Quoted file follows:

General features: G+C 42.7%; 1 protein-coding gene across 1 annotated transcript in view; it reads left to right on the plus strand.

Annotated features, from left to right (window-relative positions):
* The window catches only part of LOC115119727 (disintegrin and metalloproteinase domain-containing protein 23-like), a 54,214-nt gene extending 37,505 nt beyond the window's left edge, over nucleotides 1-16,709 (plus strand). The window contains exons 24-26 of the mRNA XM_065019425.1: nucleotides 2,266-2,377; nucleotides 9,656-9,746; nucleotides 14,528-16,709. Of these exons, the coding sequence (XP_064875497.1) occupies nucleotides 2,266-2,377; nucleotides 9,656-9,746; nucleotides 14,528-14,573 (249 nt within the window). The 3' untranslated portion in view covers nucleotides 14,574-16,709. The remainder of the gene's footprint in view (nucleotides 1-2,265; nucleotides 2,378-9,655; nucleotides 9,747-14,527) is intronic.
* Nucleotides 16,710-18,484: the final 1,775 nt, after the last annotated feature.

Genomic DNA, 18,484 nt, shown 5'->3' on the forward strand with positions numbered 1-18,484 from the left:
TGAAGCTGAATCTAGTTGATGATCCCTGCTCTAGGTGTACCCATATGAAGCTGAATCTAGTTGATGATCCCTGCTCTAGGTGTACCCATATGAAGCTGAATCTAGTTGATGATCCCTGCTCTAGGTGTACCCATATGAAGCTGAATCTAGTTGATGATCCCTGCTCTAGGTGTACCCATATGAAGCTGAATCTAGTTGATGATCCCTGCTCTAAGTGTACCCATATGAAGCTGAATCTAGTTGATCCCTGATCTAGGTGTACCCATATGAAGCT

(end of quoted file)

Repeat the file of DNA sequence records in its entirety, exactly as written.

General features: G+C 42.7%; 1 protein-coding gene across 1 annotated transcript in view; it reads left to right on the plus strand.

Annotated features, from left to right (window-relative positions):
* The window catches only part of LOC115119727 (disintegrin and metalloproteinase domain-containing protein 23-like), a 54,214-nt gene extending 37,505 nt beyond the window's left edge, over nucleotides 1-16,709 (plus strand). The window contains exons 24-26 of the mRNA XM_065019425.1: nucleotides 2,266-2,377; nucleotides 9,656-9,746; nucleotides 14,528-16,709. Of these exons, the coding sequence (XP_064875497.1) occupies nucleotides 2,266-2,377; nucleotides 9,656-9,746; nucleotides 14,528-14,573 (249 nt within the window). The 3' untranslated portion in view covers nucleotides 14,574-16,709. The remainder of the gene's footprint in view (nucleotides 1-2,265; nucleotides 2,378-9,655; nucleotides 9,747-14,527) is intronic.
* Nucleotides 16,710-18,484: the final 1,775 nt, after the last annotated feature.

Genomic DNA, 18,484 nt, shown 5'->3' on the forward strand with positions numbered 1-18,484 from the left:
TGAAGCTGAATCTAGTTGATGATCCCTGCTCTAGGTGTACCCATATGAAGCTGAATCTAGTTGATGATCCCTGCTCTAGGTGTACCCATATGAAGCTGAATCTAGTTGATGATCCCTGCTCTAGGTGTACCCATATGAAGCTGAATCTAGTTGATGATCCCTGCTCTAGGTGTACCCATATGAAGCTGAATCTAGTTGATGATCCCTGCTCTAAGTGTACCCATATGAAGCTGAATCTAGTTGATCCCTGATCTAGGTGTACCCATATGAAGCT